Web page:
The content of all Lucinda Brant’s stories is very different, but she always takes so much time and effort to set her glittering stage; charming and exotic but with fascinating glimpses into the excesses and curiously fascinating, hedonistic times of the Georgian era. Her depictions are so carefully researched and described by her that I wouldn’t be surprised to see the outrageously primped, powdered and perfumed Comte de Salvan suddenly appear and totter towards me in his outrageous high heels. On the other hand, Ms. Brant’s description of Roxton’s unpowered, long, dark, plaited hair is the exact antithesis of the preening males of the court. He does not conform as do the other overdressed peacocks, preferring his own understated style. Sensuality is very high on the agenda, yet Ms. Brant manages to convey this without going into endless prose; one scene in particular, which I will not reveal, but I guarantee will leave the listener tingling, is one where we are left feeling as though we have witnessed something rather special though in fact the door is very firmly shut in our faces.

Once again, the delectable Alex Wyndham gives a fantastic performance. His portrayal of Roxton epitomises the handsome, charismatic though slightly bored aristocrat, his tone perfectly conveying dissolution and ennui, while also hinting at the kindness and the love he eventually cannot hide. As the story progresses and Roxton begins to allow his reluctant attraction to Antonia, the modulation of the narrator’s voice changes subtly so that, with just a slight alteration in tone, we can hear that Roxton is succumbing, his reservations crumbling.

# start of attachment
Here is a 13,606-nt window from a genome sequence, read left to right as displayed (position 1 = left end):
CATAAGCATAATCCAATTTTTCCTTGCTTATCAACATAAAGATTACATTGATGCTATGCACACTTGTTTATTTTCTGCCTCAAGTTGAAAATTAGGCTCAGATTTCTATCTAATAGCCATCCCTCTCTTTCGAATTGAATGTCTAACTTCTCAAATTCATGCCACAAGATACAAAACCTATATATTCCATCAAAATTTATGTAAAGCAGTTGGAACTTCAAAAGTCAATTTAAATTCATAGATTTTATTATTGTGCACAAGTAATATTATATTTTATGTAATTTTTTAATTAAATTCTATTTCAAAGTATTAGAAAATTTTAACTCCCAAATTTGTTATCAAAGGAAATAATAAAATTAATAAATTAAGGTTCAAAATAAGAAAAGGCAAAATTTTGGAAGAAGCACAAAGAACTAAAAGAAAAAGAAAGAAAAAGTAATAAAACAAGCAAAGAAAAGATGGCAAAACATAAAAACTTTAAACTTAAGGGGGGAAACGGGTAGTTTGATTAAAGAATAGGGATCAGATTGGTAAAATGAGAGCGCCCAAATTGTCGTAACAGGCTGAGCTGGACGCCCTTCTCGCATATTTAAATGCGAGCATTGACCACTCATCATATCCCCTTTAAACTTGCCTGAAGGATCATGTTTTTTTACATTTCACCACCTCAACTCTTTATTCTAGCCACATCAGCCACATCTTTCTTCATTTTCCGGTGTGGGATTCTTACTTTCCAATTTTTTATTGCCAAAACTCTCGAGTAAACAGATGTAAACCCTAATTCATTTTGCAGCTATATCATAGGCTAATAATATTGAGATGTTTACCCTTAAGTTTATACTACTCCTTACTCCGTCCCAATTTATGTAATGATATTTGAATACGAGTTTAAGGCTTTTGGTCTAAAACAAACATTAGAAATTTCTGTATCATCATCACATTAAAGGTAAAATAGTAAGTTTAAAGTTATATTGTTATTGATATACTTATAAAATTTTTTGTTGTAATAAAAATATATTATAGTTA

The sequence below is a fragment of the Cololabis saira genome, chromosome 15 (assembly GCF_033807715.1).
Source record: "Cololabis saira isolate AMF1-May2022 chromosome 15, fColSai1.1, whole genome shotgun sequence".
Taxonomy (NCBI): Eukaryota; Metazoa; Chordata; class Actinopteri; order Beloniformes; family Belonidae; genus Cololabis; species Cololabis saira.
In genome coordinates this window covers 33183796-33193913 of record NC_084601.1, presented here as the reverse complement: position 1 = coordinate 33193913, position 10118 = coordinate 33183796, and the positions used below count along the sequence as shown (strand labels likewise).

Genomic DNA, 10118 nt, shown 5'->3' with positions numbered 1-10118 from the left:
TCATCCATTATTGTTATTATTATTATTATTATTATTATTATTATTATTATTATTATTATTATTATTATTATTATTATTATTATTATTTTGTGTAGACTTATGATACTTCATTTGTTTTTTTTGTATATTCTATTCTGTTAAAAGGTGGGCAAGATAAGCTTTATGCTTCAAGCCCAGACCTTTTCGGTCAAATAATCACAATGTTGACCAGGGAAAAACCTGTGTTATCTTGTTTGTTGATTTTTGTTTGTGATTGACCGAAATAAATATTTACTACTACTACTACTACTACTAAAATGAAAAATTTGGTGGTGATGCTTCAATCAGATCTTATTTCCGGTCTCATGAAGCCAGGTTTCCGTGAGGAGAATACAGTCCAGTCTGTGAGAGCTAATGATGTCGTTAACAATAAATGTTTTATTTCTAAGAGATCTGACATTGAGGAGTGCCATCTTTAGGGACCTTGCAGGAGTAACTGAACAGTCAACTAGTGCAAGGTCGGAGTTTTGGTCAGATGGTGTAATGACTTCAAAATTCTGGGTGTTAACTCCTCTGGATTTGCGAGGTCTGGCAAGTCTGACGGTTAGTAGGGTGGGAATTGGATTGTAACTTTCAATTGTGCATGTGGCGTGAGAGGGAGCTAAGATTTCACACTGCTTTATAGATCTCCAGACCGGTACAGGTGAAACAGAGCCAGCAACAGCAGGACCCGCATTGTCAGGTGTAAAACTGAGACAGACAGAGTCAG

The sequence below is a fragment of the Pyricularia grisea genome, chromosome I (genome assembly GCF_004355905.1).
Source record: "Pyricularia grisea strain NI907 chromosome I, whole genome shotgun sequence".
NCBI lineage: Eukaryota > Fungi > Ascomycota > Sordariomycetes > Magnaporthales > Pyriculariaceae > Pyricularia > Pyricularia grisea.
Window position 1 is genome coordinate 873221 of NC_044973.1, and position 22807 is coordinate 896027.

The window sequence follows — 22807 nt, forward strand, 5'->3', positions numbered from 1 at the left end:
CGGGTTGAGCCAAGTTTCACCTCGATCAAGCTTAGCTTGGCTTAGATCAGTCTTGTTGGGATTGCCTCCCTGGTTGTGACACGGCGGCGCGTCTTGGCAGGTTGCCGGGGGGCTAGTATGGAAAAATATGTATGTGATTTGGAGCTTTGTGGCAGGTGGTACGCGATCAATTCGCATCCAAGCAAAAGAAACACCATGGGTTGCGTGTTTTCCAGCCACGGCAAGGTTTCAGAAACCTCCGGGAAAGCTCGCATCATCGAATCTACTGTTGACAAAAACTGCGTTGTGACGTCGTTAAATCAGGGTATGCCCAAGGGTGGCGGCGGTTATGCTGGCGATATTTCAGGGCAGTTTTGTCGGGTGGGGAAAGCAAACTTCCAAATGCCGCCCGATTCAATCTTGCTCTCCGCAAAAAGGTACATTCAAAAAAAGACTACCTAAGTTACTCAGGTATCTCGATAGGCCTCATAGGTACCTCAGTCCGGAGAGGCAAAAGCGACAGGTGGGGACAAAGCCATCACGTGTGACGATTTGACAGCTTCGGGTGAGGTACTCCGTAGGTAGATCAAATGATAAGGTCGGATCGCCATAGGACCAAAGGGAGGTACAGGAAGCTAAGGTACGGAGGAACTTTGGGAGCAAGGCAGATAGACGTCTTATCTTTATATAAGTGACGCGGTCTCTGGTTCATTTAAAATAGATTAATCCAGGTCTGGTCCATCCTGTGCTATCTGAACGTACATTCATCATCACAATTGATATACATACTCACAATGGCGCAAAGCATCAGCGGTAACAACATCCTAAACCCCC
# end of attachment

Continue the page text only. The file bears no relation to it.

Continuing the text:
Antonia is exquisitely portrayed. Mr Wyndham highlights her rather unconventional take on life, playing her exactly as written – intelligent and precocious but playful and quite obviously virginal although certainly not boring. With her sweetly pronounced French accent, it’s no wonder Roxton is captivated, even against his better judgement, and all this comes over distinctly and clearly in Ms. Brant’s addictive storytelling and in Mr. Wyndham’s intuitive interpretation of her words. Lord Vallentine, Roxton’s long time friend, a kindly, warm character is perfectly characterised as a rather stolid but honourable nobleman, sometimes flustered and blustering but nevertheless pleased to be the butt of Antonia’s persistent teasing. Salvan’s voice is oily and slimy – in my mind’s eye I see a caricature of a ludicrously overdressed little man with greedy, licentious eyes – I can almost hear Salvan smacking his lips! So talented and expert is Alex Wyndham at his craft, that it is hard to believe he is single-handedly performing such a large group of fascinating characters.

The entire Roxton Saga is just sublime, and I can’t recommend it highly enough. All the titles CAN be listened to as standalones, but when they are all so very good – especially with the added benefit of Alex Wyndham’s superb narration – I can’t imagine why anyone would want to stop at just one.

Breakdown of Grade: 5 stars for content, 5 stars for narration.

AUDIO REVIEW: Tall, Dark and Wicked by Madeline Hunter, narrated by Lulu Russell

tall dark and wicked audio

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Most women will give him anything he wants. She is not most women…